Here are our answers to some common questions we are asked about climate change and this campaign.

The Scottish Government has proposed a new climate change law to update emissions targets for Scotland. The Government wants to do this to contribute to the Paris Agreement aim of keeping the world well below 2°C of global warming and to “pursue efforts” to limit that warming to 1.5°C.

A new Climate Change Bill is Scotland’s chance to show that it will be at the forefront of combating climate change, championing innovation and care about this planet, the population that live on it, and the rich biodiversity we share it with.

In order to keep the planet, its people, and its wildlife safe, SCCS believes that Scotland’s target must be for net-zero greenhouse gas emissions by 2045 at the latest. We also want to see a more ambitious target for a 80% reduction by 2030 (compared to 1990 levels).

Taking action only takes two minutes, and will reverberate very loudly with politicians and the government – they pay close attention to public sentiment. It will be your good green deed for the day!

Climate change poses a huge threat to people and planet. Global temperatures have been rising for over a century, and the rate of change continues to accelerate. 2016 was the hottest year on record with an increase in extreme weather events – causing floods, famine and threatening people’s homes. The simple truth is the one that so many of us don’t want to face: that the climate catastrophe is already upon us. We must act now or much worse will follow.

The climate changes slowly and always has done, but that’s not what’s happening here. This is a sudden and dramatic rise in temperatures across the planet, driven but the massive increase in carbon dioxide and other greenhouse gases entering the atmosphere due to human activity. The rate of change is unprecedented outside of a catastrophic geological event. It’s not how hot or cold it’s getting that matters, it’s the rate of change. The faster it changes, the more the cost – in money, in resources, and in lives.

Extreme weather events like droughts will become more frequent and unpredictable. Society’s infrastructure is built around our current climate, but will increasingly be tested and found wanting. If the Gulf Stream slows down, much of north-west Europe will become uninhabitable in winter. What happens when whole regions become uninhabitable? How do you relocate an entire city because it now sits on a flood plane? As resources become stretched, what will happen to our compassion for one another? We’ve had war for oil, are you ready for war for water?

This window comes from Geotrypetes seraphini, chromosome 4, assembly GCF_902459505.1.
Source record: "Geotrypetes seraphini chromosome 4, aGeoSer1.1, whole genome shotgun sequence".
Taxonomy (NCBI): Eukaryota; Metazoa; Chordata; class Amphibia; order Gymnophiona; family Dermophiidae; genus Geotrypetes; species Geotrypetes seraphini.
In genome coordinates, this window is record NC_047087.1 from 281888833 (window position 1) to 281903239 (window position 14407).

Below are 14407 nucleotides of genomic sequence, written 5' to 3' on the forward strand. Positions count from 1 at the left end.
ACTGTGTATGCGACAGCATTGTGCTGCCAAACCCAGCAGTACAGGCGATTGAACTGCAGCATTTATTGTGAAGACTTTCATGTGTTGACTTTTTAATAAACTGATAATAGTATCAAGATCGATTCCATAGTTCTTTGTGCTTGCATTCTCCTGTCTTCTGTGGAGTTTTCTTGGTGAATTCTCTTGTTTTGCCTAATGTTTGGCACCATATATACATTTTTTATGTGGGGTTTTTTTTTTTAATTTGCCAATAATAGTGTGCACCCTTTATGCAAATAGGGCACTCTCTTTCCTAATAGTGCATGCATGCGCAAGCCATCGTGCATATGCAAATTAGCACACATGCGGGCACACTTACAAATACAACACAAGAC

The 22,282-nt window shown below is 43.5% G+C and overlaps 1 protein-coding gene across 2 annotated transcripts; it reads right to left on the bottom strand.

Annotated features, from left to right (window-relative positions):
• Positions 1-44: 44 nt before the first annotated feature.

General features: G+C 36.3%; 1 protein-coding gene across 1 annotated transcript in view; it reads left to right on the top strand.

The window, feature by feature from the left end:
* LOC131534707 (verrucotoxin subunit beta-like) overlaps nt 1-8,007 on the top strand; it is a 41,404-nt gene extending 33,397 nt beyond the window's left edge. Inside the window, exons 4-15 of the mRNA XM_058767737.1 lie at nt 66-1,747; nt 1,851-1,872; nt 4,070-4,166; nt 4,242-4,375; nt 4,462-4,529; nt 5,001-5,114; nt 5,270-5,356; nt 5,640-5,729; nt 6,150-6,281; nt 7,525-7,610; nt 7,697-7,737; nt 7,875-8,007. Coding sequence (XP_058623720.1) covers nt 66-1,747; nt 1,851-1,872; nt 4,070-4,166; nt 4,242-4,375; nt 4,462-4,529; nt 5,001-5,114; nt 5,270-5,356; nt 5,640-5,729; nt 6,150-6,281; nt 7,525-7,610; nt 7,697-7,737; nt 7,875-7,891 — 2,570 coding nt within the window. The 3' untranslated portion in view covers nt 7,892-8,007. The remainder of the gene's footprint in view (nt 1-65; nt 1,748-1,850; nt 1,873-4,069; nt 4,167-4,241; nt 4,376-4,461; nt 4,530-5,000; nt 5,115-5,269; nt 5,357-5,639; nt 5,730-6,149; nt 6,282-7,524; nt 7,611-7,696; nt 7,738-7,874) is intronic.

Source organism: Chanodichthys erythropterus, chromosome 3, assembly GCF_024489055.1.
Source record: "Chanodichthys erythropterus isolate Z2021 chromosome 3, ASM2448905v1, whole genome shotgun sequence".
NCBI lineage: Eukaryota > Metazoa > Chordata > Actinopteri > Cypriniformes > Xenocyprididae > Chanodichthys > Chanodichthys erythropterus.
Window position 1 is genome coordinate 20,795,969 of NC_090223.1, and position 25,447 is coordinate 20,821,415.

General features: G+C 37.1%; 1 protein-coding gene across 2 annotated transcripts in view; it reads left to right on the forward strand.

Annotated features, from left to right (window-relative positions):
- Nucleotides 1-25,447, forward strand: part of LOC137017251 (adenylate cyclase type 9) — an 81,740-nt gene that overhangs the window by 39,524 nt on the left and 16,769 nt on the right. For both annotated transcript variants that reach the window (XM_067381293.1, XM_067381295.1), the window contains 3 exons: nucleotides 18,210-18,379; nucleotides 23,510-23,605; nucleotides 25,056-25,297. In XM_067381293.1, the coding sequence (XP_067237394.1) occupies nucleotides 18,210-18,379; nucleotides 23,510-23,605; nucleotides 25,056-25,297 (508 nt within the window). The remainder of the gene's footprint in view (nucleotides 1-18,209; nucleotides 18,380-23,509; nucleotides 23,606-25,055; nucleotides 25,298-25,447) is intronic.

A low-carbon economy will deliver many benefits beyond cutting our greenhouse gases, such reduced fuel poverty, cleaner air, thousands of jobs, and improved health – not to mention safeguarding the planet’s extraordinary and diverse wildlife.

Farming is responsible for almost 25% of Scotland’s greenhouse gas emissions. A key way to cut the powerful ghg nitrous oxide is for all farmers to use nitrogen fertiliser more efficiently – which would also save them money. A Nitrogen Balance Sheet for Scotland would encourage a more efficient use of fertiliser, save farmers money, and improve the countryside for wildlife. Sustainable farming can also help us in other ways, providing more wildlife, better health, clean rivers and seas, and more accessible food.

Heating for our homes is a big proportion of our emissions in Scotland. Energy efficiency makes the essentials more affordable for some of the poorest in our neighbourhoods, improving people’s living conditions and ensuring good health and more financial stability. We want all homes to be insulated and have energy efficiency measures installed to give each house an Energy Performance Certificate rating of C by 2030.

Transport is the biggest source of greenhouse gas emissions in Scotland. Almost a quarter of all our emissions come from transport, with about two thirds of that coming from people using the roads. Currently in Scotland there are around 2000 premature deaths related to air pollution levels every year. Electric vehicles are a serious alternative, along with public transport and active travel (walking and cycling).

The Scottish Government have committed to phase out the need for petrol and diesel cars by 2032 but must now set out how they intend to achieve this aim.